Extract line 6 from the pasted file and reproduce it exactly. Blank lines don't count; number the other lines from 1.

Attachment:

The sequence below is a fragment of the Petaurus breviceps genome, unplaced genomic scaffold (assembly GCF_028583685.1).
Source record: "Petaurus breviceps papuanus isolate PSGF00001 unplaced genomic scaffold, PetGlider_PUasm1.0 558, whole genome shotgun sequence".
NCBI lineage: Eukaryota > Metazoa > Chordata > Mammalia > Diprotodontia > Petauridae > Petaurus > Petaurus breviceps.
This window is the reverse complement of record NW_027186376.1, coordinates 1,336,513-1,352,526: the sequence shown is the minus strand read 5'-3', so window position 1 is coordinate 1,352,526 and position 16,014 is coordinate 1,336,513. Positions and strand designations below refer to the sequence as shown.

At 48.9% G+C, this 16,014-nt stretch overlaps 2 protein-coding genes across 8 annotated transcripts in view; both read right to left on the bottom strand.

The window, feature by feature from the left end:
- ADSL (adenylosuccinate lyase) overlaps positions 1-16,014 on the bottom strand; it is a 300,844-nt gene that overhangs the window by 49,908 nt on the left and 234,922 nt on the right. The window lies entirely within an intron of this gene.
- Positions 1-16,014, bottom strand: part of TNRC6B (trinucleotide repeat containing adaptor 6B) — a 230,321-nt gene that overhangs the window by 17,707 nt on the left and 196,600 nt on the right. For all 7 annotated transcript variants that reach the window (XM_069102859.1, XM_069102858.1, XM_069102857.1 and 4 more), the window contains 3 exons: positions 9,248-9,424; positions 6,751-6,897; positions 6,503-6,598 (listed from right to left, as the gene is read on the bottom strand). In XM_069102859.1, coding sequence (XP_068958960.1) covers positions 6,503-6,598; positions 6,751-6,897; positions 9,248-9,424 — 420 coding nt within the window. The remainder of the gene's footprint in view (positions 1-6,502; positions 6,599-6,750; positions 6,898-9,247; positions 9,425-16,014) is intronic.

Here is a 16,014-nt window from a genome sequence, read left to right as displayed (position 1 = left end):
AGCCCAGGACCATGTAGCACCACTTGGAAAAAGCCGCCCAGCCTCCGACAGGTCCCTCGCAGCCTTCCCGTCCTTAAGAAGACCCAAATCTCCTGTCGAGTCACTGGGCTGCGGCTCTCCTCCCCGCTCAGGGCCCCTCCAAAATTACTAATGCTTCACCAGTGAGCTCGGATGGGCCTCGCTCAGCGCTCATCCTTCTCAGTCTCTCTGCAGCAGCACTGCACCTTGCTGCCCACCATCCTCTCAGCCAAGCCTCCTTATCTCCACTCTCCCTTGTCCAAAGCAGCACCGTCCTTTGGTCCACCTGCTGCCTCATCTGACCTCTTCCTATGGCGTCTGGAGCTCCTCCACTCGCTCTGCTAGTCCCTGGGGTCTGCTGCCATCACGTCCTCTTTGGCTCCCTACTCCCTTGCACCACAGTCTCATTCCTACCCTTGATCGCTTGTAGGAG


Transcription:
The window, feature by feature from the left end: